Forty years ago today, Toru Iwatani helped himself to a slice of pizza and looked down at the rest of the pie. What he saw inspired one of the world’s most recognized video games: Pac-Man, first released in by Namco in Japan on May 22, 1980. Today, Blinky, Pinky, Inky, and Clyde are back, this time as inspiration for Peaks and Pints to-go beer flight, Peaks and Pints Pilot Program: Pac-Man Beer On the Fly. As Duke Nukem long ago dictated, video games and beer go together like video games and not getting laid — such as those Pac-Man fanatics who buried their heads into those yellow dots at the Schooner Pub in Lakewood and The Bavarian in the Stadium District in the 1980s and 1990s. Anyway, Peaks & Pints is the place to power up today, except we don’t have Pac-Man, but we do have Pac-Man theme-ish beer. Cheers!
Peaks and Pints Pilot Program: Pac-Man Beer On the Fly
8.3% ABV, 25 IBU
In the original Pac-Man, the red ghost Blinky was written to follow behind Pac-Man, the Pinky ghost is tasked with getting in front of Pac-Man, Clyde would sometimes behave as Blinky and other times wander off on his own, while Inky, the blue ghost, was intended to be unpredictable: he might behave as Blinky, Pinky or Clyde. It’s unpredictable what brewers will call their Black IPAs: American black ale, India black ale and Cascadian dark ale (when most of the hops are American-grown Cascades) all basically mean the same thing. Hops are at the forefront, but the style can also have a modest malt signature because of the amount of black malts that are used to give it its rich black color. Pike Brewing‘s Octopus Ink(y) chases the hoppier side of the black IPA style with Chinook, Centennial, Citra, and Simcoe hops in the kettle, then dry-hopped with Citra, Amarillo, and Simcoe for a toasted pine needle aroma and a woody, spicy pine and resiny edge to the bitterness. This isn’t an in-your-face hop monster, just solidly hopped beer with a firm malty core.
6.8% ABV, 40 IBU
Rogue Ales’ proprietary Pacman Yeast Strain is alcohol tolerant, flocculent, attenuates well and will produce beers with little to no diacetyl. It’s very mild fruit complements a dry, mineral finish making this a fairly neutral strain. Pacman’s flavor profile and performance makes it a great choice for use in many different beer styles, including Rogue’s Dead Guy Ale maibock. The addition of Pearl and Sterling hops makes for a robust take on the classic German beer. Although the beer’s missing the style’s bread crust, the present flavors are harmonious: Bread with toasted edges runs over the tongue before orange notes pop up. Hefty bitterness chases the swallow while peppery alcohol prickles the sip front to back. Plus, you know, Pac-Man was a dead guy.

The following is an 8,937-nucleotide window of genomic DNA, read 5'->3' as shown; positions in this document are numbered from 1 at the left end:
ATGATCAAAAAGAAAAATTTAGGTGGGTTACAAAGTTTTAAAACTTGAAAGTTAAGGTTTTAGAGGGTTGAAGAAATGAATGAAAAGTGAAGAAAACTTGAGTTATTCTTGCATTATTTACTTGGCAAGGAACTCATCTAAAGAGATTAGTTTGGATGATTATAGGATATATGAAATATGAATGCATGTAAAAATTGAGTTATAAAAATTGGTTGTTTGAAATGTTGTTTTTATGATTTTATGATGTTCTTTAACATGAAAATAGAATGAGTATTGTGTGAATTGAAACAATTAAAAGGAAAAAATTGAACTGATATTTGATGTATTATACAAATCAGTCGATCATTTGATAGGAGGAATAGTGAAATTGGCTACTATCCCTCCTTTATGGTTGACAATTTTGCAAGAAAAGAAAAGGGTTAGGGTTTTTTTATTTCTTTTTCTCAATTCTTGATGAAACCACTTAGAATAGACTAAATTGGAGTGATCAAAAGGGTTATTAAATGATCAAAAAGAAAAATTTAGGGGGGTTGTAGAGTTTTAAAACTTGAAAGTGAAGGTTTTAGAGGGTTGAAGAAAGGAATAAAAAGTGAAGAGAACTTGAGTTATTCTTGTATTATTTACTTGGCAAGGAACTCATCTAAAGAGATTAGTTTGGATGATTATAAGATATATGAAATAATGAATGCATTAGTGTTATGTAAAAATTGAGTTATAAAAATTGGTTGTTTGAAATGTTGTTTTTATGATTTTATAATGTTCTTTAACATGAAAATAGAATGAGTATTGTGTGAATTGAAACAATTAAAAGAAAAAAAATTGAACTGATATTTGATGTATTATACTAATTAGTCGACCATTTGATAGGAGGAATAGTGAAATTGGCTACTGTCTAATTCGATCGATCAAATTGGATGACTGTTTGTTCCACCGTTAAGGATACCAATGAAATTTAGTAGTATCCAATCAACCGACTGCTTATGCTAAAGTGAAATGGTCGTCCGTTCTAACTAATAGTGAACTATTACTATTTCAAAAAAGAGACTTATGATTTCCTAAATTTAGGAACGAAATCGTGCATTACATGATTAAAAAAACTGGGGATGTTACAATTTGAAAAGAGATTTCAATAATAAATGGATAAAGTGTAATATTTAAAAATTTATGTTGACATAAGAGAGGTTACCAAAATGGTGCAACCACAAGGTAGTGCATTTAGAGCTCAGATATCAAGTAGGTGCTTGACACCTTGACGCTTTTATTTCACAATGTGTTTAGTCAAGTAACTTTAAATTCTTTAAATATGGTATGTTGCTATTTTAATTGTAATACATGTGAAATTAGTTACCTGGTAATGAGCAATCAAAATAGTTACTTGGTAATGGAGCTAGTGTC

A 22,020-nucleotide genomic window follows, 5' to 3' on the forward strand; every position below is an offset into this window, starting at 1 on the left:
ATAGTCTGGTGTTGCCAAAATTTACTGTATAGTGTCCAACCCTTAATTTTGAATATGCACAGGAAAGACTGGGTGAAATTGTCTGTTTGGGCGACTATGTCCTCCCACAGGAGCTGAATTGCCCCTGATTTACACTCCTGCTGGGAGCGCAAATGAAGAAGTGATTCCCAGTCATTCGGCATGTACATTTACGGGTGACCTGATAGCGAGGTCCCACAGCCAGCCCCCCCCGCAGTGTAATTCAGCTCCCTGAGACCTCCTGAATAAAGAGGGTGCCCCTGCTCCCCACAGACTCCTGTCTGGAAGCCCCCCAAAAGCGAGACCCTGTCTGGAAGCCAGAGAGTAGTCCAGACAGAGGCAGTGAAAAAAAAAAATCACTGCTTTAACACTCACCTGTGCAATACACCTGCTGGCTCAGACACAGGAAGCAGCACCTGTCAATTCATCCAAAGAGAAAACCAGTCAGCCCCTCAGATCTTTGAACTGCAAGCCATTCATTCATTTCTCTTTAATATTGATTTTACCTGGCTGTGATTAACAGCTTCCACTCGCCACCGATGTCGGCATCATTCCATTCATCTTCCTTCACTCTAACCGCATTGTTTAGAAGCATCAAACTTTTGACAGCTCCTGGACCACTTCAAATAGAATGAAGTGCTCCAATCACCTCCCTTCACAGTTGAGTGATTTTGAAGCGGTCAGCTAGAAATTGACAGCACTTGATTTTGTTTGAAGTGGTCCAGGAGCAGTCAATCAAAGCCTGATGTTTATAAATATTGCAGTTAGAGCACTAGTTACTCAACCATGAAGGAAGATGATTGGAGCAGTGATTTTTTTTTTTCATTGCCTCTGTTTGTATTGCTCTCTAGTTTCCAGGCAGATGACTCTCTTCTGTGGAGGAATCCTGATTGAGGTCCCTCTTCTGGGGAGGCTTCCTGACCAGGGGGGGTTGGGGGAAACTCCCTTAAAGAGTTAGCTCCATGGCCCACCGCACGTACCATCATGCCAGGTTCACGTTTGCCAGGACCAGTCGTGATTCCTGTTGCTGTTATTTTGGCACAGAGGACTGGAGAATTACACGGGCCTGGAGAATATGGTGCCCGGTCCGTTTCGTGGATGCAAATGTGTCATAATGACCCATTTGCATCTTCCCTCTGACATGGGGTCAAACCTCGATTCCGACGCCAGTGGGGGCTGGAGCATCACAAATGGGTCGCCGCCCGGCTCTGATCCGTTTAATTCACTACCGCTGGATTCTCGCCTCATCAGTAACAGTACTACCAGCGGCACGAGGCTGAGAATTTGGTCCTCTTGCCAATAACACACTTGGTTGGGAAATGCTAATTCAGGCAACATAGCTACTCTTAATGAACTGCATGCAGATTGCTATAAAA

Like many other games of its time, Iwatani’s intention was to make Pac-Man into an infinite play game. Unfortunately, an error caused Pac-Man to be unplayable beyond the 255th level. It is possible to attempt to complete 256th screen, but gamers would only be able to pass this stage with sheer luck rather than skill. Pac-Man’s screen resolution is 224 x 288 for a total board size of 28 x 36 tiles, though most of these are not accessible to Pac-Man or the ghosts. That about covers why Level Beer Co.’s Low Resolution Hazy IPA is on this to-go flight. The beer is big, juicy, tropical and will fill your glass with citrus hop flavors and aromas. The resolution might be terrible, but the flavor isn’t.
Upon Pac-Man’s massive success in the early 1980s, many modifications and hacks of the game were released, without the permission of Namco or distributor Bally Midway. One of the earliest modifications was to “overclock” the entire Pac-Man machine, making the entire game run at roughly double the speed it was intended to; this made the game both harder to play and be over much quicker. A new, similar hack was released after this, which greatly increased Pac-Man’s speed, without any form of overclocking. The latter kit was presumably also intended to make the game more challenging — but it can arguably be considered easier, as it makes the chance of being cornered by ghosts less likely. These “speed-up kits” are a segue to Grains of Wrath’s Built For Speed, head brewer Mike Hunsaker’s West Coast IPA recipe that he’s had in his pocket for a while. Light and dry with flavors of tropical fruit, pine and dank grapefruit, it drinks like an old friend while playing Pac-Man.